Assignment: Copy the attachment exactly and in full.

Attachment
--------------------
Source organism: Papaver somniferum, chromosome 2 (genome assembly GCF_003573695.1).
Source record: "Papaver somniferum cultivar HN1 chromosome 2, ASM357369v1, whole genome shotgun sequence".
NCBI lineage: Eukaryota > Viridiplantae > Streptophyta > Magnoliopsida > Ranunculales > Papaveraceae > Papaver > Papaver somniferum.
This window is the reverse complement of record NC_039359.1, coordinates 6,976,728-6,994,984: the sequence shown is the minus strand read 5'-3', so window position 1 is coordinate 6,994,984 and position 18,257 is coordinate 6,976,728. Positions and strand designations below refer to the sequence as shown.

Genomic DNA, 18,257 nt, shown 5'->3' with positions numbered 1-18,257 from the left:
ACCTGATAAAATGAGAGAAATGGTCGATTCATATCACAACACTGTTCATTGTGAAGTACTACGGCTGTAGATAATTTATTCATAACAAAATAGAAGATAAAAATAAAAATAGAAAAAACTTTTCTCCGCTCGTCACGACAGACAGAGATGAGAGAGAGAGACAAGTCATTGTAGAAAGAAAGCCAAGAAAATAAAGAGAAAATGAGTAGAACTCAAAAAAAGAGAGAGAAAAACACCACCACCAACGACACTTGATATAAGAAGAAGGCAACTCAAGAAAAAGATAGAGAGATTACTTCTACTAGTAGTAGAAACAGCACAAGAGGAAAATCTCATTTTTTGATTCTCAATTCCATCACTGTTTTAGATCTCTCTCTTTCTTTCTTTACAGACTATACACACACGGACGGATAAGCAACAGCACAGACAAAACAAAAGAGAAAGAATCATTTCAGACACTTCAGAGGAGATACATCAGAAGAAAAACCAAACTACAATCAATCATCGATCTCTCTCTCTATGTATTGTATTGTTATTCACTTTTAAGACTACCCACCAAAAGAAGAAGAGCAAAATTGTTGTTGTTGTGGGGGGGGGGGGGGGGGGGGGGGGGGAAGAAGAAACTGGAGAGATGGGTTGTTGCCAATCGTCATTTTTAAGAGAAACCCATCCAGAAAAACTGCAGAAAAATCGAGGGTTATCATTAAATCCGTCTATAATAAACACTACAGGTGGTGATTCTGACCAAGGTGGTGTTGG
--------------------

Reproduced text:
Source organism: Papaver somniferum, chromosome 2 (genome assembly GCF_003573695.1).
Source record: "Papaver somniferum cultivar HN1 chromosome 2, ASM357369v1, whole genome shotgun sequence".
NCBI lineage: Eukaryota > Viridiplantae > Streptophyta > Magnoliopsida > Ranunculales > Papaveraceae > Papaver > Papaver somniferum.
This window is the reverse complement of record NC_039359.1, coordinates 6,976,728-6,994,984: the sequence shown is the minus strand read 5'-3', so window position 1 is coordinate 6,994,984 and position 18,257 is coordinate 6,976,728. Positions and strand designations below refer to the sequence as shown.

Genomic DNA, 18,257 nt, shown 5'->3' with positions numbered 1-18,257 from the left:
ACCTGATAAAATGAGAGAAATGGTCGATTCATATCACAACACTGTTCATTGTGAAGTACTACGGCTGTAGATAATTTATTCATAACAAAATAGAAGATAAAAATAAAAATAGAAAAAACTTTTCTCCGCTCGTCACGACAGACAGAGATGAGAGAGAGAGACAAGTCATTGTAGAAAGAAAGCCAAGAAAATAAAGAGAAAATGAGTAGAACTCAAAAAAAGAGAGAGAAAAACACCACCACCAACGACACTTGATATAAGAAGAAGGCAACTCAAGAAAAAGATAGAGAGATTACTTCTACTAGTAGTAGAAACAGCACAAGAGGAAAATCTCATTTTTTGATTCTCAATTCCATCACTGTTTTAGATCTCTCTCTTTCTTTCTTTACAGACTATACACACACGGACGGATAAGCAACAGCACAGACAAAACAAAAGAGAAAGAATCATTTCAGACACTTCAGAGGAGATACATCAGAAGAAAAACCAAACTACAATCAATCATCGATCTCTCTCTCTATGTATTGTATTGTTATTCACTTTTAAGACTACCCACCAAAAGAAGAAGAGCAAAATTGTTGTTGTTGTGGGGGGGGGGGGGGGGGGGGGGGGGGAAGAAGAAACTGGAGAGATGGGTTGTTGCCAATCGTCATTTTTAAGAGAAACCCATCCAGAAAAACTGCAGAAAAATCGAGGGTTATCATTAAATCCGTCTATAATAAACACTACAGGTGGTGATTCTGACCAAGGTGGTGTTGG